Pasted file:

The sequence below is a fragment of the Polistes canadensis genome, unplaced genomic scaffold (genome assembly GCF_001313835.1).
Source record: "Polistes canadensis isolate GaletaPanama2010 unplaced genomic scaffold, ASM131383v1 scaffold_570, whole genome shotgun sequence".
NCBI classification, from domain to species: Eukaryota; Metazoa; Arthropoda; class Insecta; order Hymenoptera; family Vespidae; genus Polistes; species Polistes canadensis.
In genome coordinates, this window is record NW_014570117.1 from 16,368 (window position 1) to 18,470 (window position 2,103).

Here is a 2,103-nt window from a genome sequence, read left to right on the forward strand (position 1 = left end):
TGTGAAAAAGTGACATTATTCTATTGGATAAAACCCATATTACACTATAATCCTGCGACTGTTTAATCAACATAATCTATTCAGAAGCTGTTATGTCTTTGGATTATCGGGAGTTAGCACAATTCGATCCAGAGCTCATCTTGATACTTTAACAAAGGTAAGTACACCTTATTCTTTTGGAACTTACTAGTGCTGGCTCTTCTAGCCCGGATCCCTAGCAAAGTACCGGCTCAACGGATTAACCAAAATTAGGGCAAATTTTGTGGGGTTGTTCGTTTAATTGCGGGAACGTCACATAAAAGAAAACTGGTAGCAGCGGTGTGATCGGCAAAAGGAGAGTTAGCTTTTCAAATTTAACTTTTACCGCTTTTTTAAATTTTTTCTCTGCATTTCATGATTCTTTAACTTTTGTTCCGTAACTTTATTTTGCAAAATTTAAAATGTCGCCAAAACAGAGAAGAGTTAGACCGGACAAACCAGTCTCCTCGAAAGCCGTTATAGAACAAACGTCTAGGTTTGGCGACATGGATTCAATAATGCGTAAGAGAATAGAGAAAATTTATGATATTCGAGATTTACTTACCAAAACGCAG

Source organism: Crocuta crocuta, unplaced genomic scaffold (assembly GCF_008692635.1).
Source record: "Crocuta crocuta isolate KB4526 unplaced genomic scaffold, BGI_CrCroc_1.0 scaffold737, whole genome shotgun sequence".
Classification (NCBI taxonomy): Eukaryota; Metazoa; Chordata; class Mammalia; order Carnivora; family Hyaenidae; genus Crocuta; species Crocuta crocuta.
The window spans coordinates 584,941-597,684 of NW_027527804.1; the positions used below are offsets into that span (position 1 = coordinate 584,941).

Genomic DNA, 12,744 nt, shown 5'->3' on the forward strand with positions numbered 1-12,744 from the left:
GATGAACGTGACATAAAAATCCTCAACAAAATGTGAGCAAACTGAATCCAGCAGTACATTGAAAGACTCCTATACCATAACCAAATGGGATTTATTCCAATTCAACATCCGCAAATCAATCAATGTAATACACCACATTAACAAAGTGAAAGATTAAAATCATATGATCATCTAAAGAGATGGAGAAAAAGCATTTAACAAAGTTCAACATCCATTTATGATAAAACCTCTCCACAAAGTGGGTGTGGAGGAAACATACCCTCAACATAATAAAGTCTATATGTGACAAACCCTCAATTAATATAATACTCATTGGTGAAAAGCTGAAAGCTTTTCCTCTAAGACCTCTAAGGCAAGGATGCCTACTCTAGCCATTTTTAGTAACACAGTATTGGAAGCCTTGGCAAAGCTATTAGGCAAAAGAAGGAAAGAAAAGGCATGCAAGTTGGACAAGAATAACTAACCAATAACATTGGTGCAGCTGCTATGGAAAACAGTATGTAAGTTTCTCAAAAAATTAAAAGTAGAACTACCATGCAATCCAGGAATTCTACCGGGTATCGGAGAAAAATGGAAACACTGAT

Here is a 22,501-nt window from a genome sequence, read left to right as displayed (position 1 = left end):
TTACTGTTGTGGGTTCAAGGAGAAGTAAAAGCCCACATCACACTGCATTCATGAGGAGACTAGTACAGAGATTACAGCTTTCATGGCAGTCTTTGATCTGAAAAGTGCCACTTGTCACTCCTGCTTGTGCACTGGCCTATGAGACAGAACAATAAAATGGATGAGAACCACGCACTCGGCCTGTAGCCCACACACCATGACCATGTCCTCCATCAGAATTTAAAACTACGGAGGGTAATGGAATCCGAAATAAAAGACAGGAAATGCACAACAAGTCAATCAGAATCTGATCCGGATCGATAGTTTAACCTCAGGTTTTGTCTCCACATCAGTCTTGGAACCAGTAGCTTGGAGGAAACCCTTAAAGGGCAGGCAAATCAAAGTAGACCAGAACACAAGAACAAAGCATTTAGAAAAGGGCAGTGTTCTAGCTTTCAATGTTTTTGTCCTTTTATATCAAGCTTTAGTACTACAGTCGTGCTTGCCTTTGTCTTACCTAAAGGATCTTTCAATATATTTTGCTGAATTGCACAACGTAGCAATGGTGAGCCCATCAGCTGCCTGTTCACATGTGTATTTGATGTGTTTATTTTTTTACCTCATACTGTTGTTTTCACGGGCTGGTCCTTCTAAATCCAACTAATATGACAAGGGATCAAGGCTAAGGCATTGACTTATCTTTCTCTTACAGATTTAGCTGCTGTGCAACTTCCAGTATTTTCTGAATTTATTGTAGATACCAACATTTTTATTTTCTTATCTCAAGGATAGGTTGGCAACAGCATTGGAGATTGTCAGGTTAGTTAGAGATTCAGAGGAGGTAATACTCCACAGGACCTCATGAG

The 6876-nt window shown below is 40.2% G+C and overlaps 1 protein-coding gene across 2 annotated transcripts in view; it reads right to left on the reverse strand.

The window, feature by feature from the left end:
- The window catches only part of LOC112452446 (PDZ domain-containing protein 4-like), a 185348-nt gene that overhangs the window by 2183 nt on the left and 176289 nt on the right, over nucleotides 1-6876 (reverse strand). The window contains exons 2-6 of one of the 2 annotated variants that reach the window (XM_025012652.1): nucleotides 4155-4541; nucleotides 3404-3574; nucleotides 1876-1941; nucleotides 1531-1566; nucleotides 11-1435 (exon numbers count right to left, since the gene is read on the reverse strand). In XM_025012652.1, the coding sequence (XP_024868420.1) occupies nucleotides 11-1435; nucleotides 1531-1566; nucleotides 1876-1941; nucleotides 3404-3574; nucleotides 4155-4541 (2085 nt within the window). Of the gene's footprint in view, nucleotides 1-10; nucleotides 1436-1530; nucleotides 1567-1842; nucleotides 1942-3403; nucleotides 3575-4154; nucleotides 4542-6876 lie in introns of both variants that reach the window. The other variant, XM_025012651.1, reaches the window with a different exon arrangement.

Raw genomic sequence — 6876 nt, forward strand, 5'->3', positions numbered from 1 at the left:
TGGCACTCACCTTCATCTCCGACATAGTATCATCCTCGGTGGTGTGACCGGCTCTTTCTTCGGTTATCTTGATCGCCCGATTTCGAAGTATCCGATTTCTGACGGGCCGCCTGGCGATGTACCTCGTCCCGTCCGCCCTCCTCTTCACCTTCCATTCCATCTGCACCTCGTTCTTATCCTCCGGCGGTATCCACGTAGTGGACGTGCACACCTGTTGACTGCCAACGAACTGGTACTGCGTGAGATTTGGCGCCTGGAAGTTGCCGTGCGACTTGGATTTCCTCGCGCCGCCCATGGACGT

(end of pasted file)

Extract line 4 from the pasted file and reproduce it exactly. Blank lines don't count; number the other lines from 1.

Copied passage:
In genome coordinates, this window is record NW_014570117.1 from 16,368 (window position 1) to 18,470 (window position 2,103).